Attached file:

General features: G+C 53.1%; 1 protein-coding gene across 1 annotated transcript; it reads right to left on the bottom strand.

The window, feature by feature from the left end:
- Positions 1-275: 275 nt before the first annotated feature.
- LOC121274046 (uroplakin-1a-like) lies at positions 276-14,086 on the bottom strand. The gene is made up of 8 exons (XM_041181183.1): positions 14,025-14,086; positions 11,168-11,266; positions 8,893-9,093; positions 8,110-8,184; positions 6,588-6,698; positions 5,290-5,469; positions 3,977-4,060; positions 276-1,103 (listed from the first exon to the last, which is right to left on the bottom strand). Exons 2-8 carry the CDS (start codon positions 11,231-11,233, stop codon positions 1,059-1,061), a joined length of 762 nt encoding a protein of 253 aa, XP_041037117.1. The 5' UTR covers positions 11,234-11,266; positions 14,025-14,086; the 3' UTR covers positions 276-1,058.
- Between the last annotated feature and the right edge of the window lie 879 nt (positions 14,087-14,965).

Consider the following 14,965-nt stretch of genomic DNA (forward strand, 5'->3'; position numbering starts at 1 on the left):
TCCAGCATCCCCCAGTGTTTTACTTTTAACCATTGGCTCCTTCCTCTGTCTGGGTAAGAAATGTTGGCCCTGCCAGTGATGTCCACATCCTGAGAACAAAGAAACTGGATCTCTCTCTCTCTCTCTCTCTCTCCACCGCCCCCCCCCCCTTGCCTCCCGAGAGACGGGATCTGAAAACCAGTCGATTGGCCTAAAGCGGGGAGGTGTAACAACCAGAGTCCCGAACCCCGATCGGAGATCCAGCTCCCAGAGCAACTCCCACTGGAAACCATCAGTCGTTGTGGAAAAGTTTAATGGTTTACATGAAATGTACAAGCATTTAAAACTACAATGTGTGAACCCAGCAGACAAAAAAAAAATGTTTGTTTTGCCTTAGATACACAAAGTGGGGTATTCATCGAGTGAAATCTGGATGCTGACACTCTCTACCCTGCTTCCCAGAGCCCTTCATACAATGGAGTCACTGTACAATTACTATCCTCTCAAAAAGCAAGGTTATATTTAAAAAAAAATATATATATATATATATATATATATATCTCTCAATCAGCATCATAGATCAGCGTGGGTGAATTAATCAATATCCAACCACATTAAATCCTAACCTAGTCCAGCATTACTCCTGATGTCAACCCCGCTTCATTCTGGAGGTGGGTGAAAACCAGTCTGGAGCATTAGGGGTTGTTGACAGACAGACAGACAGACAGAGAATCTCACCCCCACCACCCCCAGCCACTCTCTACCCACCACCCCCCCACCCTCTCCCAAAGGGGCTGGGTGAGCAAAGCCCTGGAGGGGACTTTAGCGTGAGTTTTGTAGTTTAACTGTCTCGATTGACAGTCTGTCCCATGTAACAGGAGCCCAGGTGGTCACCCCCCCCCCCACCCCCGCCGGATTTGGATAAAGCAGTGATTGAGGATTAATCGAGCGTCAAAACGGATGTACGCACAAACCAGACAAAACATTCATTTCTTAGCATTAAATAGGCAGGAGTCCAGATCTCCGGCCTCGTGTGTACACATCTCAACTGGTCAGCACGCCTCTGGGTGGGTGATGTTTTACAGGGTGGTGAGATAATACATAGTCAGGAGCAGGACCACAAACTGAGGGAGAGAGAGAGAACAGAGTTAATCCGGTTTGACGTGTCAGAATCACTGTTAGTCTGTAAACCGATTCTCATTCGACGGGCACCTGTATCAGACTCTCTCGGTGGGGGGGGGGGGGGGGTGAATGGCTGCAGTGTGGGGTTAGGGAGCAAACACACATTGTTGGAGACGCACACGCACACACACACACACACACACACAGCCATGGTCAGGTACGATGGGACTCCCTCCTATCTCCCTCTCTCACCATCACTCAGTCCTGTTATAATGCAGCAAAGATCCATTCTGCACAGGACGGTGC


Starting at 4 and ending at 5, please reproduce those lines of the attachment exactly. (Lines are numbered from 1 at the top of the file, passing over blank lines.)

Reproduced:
- LOC121274046 (uroplakin-1a-like) lies at positions 276-14,086 on the bottom strand. The gene is made up of 8 exons (XM_041181183.1): positions 14,025-14,086; positions 11,168-11,266; positions 8,893-9,093; positions 8,110-8,184; positions 6,588-6,698; positions 5,290-5,469; positions 3,977-4,060; positions 276-1,103 (listed from the first exon to the last, which is right to left on the bottom strand). Exons 2-8 carry the CDS (start codon positions 11,231-11,233, stop codon positions 1,059-1,061), a joined length of 762 nt encoding a protein of 253 aa, XP_041037117.1. The 5' UTR covers positions 11,234-11,266; positions 14,025-14,086; the 3' UTR covers positions 276-1,058.
- Between the last annotated feature and the right edge of the window lie 879 nt (positions 14,087-14,965).